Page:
Scottish Trade Union Congress supports campaign to save Cumbernauld tax office
Cumbernauld and Kilsyth Trades Council have successfully had a motion passed at this year’s Scottish Trades Union Congress (STUC) calling for a working group to be set up with the objective of keeping the Cumbernauld Tax Office open.
HMRC announced in November 2015 a proposal to close its office in Cumbernauld and relocate the 1300 staff to a new centre in Glasgow.
The council and the Public and Commercial Services (PCS) Union carried out a survey among staff on the potential economic impact of the closure.
The report indicated staff, on average, would have to spend an extra five per cent of their wages on travel to Glasgow and 63 per cent of staff would spend an extra hour-and-a-half travelling each day.
More than half of staff (54.5 per cent) have childcare or other caring responsibilities, which would be negatively affected by the extra travel time as well as costing an average of £40 a week (12 per cent of take home pay).
In addition, 39 per cent of staff who stated they have a health condition or impairment said this would be likely to affect their ability to travel to Glasgow city centre.
The report also shows a significant impact on Cumbernauld town centre, with a potential annual loss of £700,700 to local supermarkets.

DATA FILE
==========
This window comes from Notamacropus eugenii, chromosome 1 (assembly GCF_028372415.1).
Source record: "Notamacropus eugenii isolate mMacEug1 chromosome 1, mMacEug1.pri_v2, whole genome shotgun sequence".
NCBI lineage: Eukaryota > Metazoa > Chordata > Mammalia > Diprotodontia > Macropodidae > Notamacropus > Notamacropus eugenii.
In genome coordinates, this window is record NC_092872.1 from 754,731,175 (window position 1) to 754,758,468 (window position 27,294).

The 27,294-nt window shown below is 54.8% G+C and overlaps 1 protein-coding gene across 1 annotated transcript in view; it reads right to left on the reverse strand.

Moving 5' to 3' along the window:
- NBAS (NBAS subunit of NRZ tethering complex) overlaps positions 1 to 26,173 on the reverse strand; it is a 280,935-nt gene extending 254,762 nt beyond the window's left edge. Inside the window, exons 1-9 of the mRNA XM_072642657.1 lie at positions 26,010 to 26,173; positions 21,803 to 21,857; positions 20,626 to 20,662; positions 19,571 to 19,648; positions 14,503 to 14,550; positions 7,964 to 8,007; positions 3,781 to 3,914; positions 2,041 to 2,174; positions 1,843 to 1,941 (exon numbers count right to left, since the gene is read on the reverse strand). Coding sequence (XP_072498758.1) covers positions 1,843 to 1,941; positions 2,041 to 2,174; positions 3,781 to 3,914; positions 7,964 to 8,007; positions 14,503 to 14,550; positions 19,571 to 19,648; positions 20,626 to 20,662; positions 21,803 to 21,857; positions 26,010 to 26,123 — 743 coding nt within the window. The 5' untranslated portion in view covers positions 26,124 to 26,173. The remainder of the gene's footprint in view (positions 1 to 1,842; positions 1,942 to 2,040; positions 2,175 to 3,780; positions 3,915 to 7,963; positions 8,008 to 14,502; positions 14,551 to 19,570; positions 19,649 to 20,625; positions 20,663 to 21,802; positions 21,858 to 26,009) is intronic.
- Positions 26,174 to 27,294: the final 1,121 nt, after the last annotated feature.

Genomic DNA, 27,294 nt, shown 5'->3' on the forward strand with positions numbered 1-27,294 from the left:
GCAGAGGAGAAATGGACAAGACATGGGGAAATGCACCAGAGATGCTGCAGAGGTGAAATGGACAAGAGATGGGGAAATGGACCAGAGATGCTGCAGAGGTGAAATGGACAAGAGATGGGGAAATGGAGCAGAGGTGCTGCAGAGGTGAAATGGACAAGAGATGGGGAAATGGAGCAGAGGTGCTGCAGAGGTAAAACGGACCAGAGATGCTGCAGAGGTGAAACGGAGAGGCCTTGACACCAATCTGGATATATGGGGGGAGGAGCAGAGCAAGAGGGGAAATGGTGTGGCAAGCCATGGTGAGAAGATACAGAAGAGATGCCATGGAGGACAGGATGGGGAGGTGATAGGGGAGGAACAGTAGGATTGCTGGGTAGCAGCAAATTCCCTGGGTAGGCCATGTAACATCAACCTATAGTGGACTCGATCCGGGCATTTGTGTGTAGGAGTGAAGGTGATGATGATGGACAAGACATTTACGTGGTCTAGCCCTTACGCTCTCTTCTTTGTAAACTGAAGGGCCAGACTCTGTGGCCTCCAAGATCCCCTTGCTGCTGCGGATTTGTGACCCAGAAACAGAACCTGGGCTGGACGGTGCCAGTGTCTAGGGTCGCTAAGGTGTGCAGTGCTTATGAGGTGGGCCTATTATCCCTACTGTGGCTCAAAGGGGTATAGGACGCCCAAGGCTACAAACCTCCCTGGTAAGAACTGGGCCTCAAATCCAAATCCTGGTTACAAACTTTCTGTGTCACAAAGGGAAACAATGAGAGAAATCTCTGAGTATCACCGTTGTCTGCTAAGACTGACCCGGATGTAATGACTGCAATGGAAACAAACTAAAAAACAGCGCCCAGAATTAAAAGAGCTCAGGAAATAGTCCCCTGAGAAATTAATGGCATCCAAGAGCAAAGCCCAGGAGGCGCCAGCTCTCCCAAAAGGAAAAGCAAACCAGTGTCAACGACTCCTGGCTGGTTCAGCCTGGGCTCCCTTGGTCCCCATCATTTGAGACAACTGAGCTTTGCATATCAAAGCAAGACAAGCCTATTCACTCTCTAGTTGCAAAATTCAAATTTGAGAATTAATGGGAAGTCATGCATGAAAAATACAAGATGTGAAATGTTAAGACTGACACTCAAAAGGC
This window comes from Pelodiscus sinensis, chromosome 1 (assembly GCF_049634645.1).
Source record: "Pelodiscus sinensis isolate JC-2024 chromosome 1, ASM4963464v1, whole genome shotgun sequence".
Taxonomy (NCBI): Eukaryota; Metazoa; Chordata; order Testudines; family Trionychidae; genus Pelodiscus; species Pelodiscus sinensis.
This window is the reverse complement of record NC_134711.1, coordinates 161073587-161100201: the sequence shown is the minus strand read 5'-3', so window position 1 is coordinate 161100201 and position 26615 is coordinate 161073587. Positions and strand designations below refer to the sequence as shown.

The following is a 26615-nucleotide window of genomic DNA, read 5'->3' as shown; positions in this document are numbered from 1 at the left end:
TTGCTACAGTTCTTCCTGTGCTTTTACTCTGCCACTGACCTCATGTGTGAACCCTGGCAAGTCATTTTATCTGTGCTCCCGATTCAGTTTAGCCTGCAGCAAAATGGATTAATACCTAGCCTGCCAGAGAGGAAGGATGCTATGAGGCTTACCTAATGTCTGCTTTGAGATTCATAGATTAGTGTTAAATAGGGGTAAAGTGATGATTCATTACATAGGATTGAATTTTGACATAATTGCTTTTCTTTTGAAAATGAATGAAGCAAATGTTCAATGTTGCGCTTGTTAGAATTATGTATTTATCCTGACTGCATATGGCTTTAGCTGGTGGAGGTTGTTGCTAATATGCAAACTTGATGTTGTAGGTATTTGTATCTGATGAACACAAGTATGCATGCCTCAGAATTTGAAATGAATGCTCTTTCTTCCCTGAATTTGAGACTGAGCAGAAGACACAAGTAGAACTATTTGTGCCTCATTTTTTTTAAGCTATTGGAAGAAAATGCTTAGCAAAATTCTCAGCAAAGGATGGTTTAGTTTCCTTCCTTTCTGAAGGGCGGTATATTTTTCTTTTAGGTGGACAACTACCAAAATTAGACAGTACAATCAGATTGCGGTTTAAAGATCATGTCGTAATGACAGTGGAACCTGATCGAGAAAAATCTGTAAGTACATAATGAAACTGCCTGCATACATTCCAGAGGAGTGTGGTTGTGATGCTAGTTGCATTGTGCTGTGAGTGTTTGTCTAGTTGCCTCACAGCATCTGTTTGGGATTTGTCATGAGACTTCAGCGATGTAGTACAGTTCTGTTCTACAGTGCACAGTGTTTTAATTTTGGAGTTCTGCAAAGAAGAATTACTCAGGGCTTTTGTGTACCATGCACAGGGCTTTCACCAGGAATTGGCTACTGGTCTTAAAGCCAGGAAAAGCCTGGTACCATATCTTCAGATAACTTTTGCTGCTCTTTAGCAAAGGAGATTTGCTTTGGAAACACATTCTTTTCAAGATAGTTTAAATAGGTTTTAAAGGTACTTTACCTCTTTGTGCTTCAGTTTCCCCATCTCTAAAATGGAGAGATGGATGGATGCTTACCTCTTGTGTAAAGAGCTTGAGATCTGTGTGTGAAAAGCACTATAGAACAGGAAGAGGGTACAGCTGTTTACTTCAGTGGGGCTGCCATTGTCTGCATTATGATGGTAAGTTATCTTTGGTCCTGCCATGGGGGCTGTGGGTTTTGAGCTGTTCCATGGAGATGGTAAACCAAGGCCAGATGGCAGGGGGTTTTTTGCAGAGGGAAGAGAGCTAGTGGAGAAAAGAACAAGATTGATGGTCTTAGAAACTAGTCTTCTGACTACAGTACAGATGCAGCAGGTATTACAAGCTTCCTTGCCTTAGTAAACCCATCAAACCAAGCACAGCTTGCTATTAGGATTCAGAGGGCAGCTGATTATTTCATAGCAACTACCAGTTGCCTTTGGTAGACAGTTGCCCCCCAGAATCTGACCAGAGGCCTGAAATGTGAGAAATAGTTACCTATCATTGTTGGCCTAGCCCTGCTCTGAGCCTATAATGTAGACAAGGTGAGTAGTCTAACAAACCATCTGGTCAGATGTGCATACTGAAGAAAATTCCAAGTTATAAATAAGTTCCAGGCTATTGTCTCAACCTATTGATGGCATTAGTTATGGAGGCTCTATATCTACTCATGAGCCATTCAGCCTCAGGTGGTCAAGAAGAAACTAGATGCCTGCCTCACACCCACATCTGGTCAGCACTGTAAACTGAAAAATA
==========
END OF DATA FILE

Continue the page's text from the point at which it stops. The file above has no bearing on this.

Wilma Wheatley moved motion 49 on the campaign to retain an HMRC presence in Cumbernauld at the STUC in Dundee, while simultaneously launching the #SaveCumbernauldTaxOffice campaign.
She said: “Cumbernauld tax office has been an integral part of the community in providing employment to the town for over 40 years.
“The range of tasks that the 1300 workforce have performed over the years has ranged from being one of the main banking centres for the exchequer from the 1970s till the 1970s to providing support for tax credits claimants and a whole range of tasks that ensures tax is allocated correctly and is available for all the public services we all take for granted.
“It is shocking that in the guise of digitalisation and the move to a next generation of technological advance that the workforce and the people of Cumbernauld will be disadvantaged by the Building our Future project initiated by the UK Government.